“Mine’s a scholarly book that tries to reach a general audience that doesn’t cotton to being staggered with the heavy breath of academic theory.” Dr. Powell in a personal e-mail to me. (5/6/12)
Until I received this note, I was wondering where this “new standard history of New Orleans’ first century” was going. It certainly was not an academic history – at least not what I was used to reading as a history geek, a history teacher, and a scholar in my own right. Dr. Powell’s conversational tone is a welcome change from some of those stuffy and reference laden books that most historians are used to consuming in order to get the “good stuff” buried in there (as Andy Griffith once said to Opy) “amongst the history”. Dare I say that this work could reflect the same style as Herodotus, Gibbon, and Boorstin. In any event it makes for a pleasant read. As far as Dr. Powell’s research is considered, the work is thorough and complete. I was thrown off by the lack of a bibliography, but, perhaps in the “popular” style, the bibliography is contained in the Notes, rather than as a separate section of the end matter. This is hard to follow sometime, but with only minor effort, it all falls into place.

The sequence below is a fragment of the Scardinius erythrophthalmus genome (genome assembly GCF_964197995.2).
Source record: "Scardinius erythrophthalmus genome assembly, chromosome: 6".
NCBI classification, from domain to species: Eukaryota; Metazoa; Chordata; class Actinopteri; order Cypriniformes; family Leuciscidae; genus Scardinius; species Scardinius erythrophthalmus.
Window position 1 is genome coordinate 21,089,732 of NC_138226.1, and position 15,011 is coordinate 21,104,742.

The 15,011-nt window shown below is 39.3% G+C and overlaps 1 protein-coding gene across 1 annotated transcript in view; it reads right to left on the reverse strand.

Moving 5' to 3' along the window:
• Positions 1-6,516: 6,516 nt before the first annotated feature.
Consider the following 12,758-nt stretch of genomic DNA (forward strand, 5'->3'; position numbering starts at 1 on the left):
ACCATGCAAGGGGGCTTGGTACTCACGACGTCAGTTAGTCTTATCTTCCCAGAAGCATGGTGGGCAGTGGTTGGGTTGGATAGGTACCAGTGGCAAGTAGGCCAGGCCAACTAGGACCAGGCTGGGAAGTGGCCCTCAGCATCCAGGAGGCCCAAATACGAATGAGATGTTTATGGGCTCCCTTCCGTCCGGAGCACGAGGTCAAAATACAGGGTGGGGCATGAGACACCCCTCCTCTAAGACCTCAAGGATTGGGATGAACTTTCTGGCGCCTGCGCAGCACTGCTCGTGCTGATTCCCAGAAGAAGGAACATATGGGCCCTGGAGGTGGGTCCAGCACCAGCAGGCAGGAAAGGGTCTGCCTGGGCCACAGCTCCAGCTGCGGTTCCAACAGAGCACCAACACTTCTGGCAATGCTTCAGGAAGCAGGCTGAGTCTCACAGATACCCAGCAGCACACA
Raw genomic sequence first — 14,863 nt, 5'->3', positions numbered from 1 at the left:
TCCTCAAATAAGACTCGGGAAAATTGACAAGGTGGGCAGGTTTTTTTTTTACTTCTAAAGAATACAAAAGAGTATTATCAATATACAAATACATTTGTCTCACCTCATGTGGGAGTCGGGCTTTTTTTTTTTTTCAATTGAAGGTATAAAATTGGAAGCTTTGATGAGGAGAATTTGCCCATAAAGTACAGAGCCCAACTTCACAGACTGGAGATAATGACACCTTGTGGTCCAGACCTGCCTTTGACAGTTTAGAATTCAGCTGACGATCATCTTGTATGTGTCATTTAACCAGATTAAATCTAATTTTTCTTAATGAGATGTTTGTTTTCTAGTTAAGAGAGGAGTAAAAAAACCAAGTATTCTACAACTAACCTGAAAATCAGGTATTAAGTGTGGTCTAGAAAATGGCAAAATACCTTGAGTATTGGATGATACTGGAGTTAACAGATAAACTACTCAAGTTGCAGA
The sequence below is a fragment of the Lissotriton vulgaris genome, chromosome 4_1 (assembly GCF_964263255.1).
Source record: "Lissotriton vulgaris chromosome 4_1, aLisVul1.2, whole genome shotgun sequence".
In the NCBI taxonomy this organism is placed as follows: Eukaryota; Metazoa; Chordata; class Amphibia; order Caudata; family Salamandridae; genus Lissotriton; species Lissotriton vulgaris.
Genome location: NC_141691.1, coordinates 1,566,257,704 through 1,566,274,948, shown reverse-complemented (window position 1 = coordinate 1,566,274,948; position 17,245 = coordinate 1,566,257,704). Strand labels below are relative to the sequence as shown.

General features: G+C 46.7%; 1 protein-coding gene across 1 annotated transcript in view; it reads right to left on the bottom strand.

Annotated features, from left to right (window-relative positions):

The first four chapters deal with French colonial New Orleans. This period was, in itself, an exercise in adventure. Except for a few notable occasions, Louisiana was virtually ignored by the French crown and administration from 1699 to 1763. This led to a colony run “by the seat of one’s pants”, luckily by a few very talented people, Bienville being the foremost of the lot (and the most influential). The history, therefore, is made up of yarns about adventurers like Bienville, le Page du Pratz, and the Chauvin brothers in the lush jungle/swamp and beaches of the central Gulf Coast. A good deal of print is also expended upon the various options put forth by the locals, the Gulf Coasters, and the metropole back in Paris as to where locate Louisiana’s capital. This “controversy” described the intimately connected yet distinct careers of Bienville and the city. Even today, New Orleans revels in its saucy (food metaphor included), tumultuous, and “disorderly” past (and present). Growing up in the city, this attitude permeated my Creole soul through the very atmosphere of social and physical maturation as a New Orleanian. I will never forget the Mardi Gras of ’79. the police went on strike and the city fathers cancelled (LOL) Mardi Gras. As my wife and I made our way down St. Charles Ave. that morning in costume, the natives listened to the police and city authorities about as well as Bienville and his cronies listened to the precepts handed down from Paris. Since, nobody even thought of going to work that day, the streetcars up and down the avenue became the floats du jour. Beads and trinkets flew from the windows tossed by the riders and the walkers returned the favor, tossing the beads back to keep the cycle flowing. When we got to the Vieux Carré, the National Guardsmen, with dumbfounded looks upon their faces, gazed at a sixteen block square block party. Here was an “Accidental Mardi Gras” for “The Accidental City”. And this pretty much sums up the entire theme of Dr. Powell’s work.